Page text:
Every year thousands of students take introductory courses in U.S. History at UT Austin. This spring Prof Jeremi Suri is experimenting with an online version of the U.S. History since 1865 survey course. He and his teaching assistants, Cali Slair, Carl Forsberg, Shery Chanis, and Emily Whalen will blog about the experience of digital teaching for readers of Not Even Past.
By Jeremi Suri
This semester we are experimenting with a new online version of the bread-and-butter undergraduate survey course, “US History since 1865.” This is not a MOOC. It is an effort to use digital tools and online delivery to offer a course that will increase the rigor, fun, and participation among enrolled students. The course seeks to motivate students by bringing the material to them in accessible, thought-provoking, and creative ways. It asks them to actively engage with the material offered in lectures and to participate outside the lectures through online platforms, including a live chat, an “ask the professor” forum, and online office hours. Future posts will describe how each of these innovative online functions works and how the students use them.
The course incorporates more primary documents, photos, recordings, videos, cartoons, and maps than I usually use in my traditional survey course — all delivered and accessed online. I deliver the lectures in a film studio in Mezes Hall on campus, and they are live streamed to students. Students will attend some live, in-class lectures on designated days, but they will all primarily participate by watching the lectures online each Tuesday and Thursday morning, encountering history as a serious learning experience from the laptop screens in their dorm rooms. It is time to consider that learning can indeed work best today in that personal setting, rather than a musty old lecture hall.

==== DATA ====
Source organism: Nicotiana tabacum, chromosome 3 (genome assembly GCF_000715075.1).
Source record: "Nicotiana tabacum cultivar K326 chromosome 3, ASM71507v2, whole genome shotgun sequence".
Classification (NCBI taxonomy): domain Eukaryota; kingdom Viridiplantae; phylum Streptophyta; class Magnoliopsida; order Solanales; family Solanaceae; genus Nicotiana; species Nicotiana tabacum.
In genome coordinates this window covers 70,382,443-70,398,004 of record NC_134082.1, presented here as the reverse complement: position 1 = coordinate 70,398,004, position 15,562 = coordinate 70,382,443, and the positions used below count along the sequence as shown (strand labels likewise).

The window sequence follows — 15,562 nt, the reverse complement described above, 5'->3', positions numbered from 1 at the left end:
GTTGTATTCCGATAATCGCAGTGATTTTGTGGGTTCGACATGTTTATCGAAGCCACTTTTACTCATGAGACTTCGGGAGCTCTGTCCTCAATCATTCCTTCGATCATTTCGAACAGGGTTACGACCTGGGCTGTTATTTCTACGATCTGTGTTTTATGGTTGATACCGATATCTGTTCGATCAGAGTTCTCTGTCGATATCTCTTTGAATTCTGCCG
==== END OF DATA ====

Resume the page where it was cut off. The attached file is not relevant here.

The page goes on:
The course is built around about 150 pages of assigned reading each week and twice weekly lectures. Each lecture includes a mix of fire-and-brimstone preaching, Socratic questioning, and light entertainment. We want the students to enjoy watching their screens. They should feel included in real-time discussions about the presented material, and they should feel free to ask questions and pursue their interests.
Assessments of student work include a test of their listening within each lecture, weekly response papers on the assigned reading, and exams. Students will get frequent feedback on their comprehension of key concepts, their interpretation of major events, and their written expression through the online platform. They will also have increased opportunities to communicate with teaching assistants and the professor — both online and in-person.
The goal of this teaching experiment is to raise the quality of the history survey and re-energize it for a new generation of students. If this experiment works, the course will be better and more popular than ever. If it works, the online platform will bring history alive for our undergraduates. That is the fundamental mission for a top history department and a top research university in the twenty-first century. US History Online is a more rigorous and fun history for a new generation.
Take a look at the course syllabus here.
All images were taken on January 21, 2016, by Joan Neuberger.